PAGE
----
One of my favorite writers on policy is Jim Manzi. He has a book coming out called "Uncontrolled" in which, I take it, he explores the limitations of social science (at least as currently practiced) and the value of randomized controlled trials.
In commenting on the book, Arnold Kling writes something that I think goes to the heart of what makes many people - including me - conservatives. Kling begins by noting that society, at any given time, includes both "embedded" wisdom and "embedded error." He continues:
The application of social science to public policy is an attempt to use conscious knowledge to replace embedded error. What I call Hayekian conservatism is the view that social scientists know so little that these attempts are more likely to undermine embedded wisdom than to correct embedded error. Therefore, policy ought to be cautious. .....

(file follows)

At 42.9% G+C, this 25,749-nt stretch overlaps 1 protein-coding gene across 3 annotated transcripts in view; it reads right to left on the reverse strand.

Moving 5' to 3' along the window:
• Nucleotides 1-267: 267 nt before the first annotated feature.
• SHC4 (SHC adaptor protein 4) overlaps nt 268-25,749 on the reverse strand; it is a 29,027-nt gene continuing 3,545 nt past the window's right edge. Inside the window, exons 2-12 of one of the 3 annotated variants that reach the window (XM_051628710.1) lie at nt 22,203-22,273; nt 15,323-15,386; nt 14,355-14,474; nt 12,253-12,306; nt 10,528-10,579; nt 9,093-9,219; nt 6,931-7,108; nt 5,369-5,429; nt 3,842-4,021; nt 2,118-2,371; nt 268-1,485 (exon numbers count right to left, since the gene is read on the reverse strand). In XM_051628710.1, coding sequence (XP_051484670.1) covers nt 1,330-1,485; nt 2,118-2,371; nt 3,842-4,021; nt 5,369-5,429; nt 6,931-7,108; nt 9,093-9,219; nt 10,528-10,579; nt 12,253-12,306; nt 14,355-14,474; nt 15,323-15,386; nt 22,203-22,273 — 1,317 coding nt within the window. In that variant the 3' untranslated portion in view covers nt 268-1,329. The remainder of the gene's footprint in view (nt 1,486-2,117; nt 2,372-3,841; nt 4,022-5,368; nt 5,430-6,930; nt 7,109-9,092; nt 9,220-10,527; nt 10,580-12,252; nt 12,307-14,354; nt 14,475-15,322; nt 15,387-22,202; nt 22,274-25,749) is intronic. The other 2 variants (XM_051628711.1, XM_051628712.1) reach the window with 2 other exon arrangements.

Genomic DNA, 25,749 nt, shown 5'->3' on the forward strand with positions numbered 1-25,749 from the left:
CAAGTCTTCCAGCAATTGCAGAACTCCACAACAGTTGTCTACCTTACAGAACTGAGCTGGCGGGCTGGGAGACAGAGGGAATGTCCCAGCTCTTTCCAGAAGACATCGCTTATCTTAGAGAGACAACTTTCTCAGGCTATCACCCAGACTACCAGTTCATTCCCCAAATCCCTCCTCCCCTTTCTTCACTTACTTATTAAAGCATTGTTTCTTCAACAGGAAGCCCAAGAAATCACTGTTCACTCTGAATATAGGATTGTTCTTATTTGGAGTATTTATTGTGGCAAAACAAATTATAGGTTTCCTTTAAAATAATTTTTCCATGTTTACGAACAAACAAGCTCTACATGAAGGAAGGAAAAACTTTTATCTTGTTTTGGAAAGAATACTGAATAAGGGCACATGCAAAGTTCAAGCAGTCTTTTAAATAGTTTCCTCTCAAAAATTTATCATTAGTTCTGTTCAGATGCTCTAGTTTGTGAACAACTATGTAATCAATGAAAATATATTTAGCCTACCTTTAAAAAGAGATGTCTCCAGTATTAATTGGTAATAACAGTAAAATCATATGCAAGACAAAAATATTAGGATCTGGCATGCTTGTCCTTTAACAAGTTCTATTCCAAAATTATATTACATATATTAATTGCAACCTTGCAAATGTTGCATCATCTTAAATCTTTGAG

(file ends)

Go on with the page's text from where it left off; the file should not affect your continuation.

Hayek would argue that there is embedded wisdom in society that is beyond the understanding of social scientists. Call these the "unknown knowns," if you will. That is, social scientists are not aware of how habits and institutions work, but these habits and institutions have, through evolution, accumulated tacit knowledge. As social scientists, we can make some guesses about how property rights, the rule of law, trust, and trade contribute to higher per capita GDP. However, we are not able to explicitly "fix" underdeveloped countries. Richer countries are richer in the unknown knowns.Extremely well put and much more important, I think, in the Age of Obama. As I argued here, he is strongly in the tradition of "top-down" Progressivism. He favors comprehensive, uniform, centrally determined policies.
(H/T: Russ Roberts)